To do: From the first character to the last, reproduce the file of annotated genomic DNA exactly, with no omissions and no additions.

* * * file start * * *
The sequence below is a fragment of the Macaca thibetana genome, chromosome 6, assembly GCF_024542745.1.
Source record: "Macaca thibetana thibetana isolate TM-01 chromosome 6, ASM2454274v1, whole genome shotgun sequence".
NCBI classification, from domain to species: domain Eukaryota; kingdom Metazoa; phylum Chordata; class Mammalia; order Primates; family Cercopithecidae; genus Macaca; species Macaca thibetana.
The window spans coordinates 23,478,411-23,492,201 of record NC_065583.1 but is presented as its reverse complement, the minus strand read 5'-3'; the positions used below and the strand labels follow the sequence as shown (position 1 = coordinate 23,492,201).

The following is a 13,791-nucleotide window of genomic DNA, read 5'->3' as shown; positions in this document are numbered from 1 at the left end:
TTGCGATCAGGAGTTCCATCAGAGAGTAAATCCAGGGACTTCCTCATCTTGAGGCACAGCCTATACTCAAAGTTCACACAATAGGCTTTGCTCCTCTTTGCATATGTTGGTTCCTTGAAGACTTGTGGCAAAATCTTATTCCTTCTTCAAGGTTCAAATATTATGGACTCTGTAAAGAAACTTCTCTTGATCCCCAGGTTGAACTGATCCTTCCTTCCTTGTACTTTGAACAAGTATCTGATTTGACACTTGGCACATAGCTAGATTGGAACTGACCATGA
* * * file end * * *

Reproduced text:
The sequence below is a fragment of the Macaca thibetana genome, chromosome 6, assembly GCF_024542745.1.
Source record: "Macaca thibetana thibetana isolate TM-01 chromosome 6, ASM2454274v1, whole genome shotgun sequence".
NCBI classification, from domain to species: domain Eukaryota; kingdom Metazoa; phylum Chordata; class Mammalia; order Primates; family Cercopithecidae; genus Macaca; species Macaca thibetana.
The window spans coordinates 23,478,411-23,492,201 of record NC_065583.1 but is presented as its reverse complement, the minus strand read 5'-3'; the positions used below and the strand labels follow the sequence as shown (position 1 = coordinate 23,492,201).

The following is a 13,791-nucleotide window of genomic DNA, read 5'->3' as shown; positions in this document are numbered from 1 at the left end:
TTGCGATCAGGAGTTCCATCAGAGAGTAAATCCAGGGACTTCCTCATCTTGAGGCACAGCCTATACTCAAAGTTCACACAATAGGCTTTGCTCCTCTTTGCATATGTTGGTTCCTTGAAGACTTGTGGCAAAATCTTATTCCTTCTTCAAGGTTCAAATATTATGGACTCTGTAAAGAAACTTCTCTTGATCCCCAGGTTGAACTGATCCTTCCTTCCTTGTACTTTGAACAAGTATCTGATTTGACACTTGGCACATAGCTAGATTGGAACTGACCATGA